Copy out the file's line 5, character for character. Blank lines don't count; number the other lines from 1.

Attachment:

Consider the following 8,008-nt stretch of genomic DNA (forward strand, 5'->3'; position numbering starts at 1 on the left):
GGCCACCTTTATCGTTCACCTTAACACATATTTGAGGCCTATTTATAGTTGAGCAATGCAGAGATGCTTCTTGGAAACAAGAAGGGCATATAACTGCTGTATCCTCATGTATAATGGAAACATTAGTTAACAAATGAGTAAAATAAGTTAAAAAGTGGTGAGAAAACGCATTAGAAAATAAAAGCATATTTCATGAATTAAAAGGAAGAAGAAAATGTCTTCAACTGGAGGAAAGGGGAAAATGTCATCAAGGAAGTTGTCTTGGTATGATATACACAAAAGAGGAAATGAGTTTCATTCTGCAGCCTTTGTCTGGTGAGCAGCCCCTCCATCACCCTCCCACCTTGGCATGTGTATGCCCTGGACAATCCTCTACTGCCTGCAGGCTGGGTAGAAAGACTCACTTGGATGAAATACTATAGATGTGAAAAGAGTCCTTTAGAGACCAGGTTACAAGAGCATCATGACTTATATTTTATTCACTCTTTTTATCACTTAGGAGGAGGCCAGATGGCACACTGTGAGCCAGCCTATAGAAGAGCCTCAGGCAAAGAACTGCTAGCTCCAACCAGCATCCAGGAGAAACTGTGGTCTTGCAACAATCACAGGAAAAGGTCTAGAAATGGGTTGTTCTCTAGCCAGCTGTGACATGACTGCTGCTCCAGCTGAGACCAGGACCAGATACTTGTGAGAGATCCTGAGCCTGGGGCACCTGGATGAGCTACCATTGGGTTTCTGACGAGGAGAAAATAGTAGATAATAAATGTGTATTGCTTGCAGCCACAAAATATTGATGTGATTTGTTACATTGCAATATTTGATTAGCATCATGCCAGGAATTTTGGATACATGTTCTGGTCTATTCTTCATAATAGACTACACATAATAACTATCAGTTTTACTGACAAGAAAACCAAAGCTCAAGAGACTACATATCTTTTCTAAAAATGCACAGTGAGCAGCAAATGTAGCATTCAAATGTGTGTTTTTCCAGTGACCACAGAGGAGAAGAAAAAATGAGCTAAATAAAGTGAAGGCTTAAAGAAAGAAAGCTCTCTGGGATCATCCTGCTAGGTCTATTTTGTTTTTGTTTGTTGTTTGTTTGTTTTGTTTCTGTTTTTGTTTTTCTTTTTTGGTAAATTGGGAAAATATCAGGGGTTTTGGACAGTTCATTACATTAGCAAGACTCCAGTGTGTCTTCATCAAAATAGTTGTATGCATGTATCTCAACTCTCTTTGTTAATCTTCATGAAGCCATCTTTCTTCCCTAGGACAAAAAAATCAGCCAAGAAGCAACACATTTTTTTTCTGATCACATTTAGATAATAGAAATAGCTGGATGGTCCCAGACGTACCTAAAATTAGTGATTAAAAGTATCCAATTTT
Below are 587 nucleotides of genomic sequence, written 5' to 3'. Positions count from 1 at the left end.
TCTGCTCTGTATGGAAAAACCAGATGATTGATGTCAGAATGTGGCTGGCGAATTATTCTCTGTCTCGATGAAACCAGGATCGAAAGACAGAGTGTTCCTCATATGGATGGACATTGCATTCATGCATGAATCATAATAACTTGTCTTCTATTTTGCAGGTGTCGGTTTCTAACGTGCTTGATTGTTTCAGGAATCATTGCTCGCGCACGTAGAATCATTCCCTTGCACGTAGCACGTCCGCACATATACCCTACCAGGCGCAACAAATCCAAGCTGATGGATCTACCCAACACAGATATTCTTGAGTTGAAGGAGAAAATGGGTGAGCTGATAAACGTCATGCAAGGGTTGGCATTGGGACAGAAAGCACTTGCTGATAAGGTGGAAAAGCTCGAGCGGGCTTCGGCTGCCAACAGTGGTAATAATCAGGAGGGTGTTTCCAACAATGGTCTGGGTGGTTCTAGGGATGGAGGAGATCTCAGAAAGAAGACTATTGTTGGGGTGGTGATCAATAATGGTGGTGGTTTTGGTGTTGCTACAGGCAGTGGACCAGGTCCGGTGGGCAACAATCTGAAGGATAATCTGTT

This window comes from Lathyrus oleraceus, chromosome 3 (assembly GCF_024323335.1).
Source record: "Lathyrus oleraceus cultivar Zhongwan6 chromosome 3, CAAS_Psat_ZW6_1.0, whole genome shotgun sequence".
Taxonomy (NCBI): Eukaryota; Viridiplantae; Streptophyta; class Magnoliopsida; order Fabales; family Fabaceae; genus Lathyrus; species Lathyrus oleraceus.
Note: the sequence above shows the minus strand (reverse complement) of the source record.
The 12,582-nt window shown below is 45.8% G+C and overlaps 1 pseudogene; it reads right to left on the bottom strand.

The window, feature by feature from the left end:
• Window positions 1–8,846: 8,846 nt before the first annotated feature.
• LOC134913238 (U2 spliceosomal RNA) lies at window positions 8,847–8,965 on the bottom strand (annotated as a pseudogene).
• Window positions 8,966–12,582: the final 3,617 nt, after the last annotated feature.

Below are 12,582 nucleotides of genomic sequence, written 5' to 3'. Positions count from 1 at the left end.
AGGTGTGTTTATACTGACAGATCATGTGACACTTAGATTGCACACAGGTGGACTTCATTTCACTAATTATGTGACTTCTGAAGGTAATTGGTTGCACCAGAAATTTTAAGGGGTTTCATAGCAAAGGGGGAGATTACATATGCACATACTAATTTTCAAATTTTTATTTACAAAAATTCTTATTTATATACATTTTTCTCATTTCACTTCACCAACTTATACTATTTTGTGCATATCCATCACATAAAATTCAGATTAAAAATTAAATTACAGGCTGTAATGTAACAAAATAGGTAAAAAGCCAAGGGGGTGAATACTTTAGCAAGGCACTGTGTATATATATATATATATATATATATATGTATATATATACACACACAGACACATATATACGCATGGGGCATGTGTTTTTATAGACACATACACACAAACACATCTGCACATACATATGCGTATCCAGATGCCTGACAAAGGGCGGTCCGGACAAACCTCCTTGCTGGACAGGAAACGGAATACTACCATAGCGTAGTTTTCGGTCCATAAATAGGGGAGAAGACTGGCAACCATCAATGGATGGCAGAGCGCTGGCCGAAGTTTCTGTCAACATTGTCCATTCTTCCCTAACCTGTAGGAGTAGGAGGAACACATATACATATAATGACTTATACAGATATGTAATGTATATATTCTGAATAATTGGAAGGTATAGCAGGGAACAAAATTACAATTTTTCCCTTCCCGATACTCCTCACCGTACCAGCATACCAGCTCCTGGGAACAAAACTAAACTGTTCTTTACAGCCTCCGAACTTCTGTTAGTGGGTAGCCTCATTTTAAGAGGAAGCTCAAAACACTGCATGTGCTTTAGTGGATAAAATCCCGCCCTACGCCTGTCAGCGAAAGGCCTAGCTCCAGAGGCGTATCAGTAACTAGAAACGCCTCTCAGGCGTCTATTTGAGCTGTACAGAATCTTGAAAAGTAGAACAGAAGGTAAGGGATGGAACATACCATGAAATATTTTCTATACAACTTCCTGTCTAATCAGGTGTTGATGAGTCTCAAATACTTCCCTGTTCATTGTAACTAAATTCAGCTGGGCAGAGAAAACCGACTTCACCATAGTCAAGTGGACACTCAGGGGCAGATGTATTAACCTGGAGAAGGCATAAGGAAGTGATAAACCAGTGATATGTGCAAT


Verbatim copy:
This window comes from Lathyrus oleraceus, chromosome 3 (assembly GCF_024323335.1).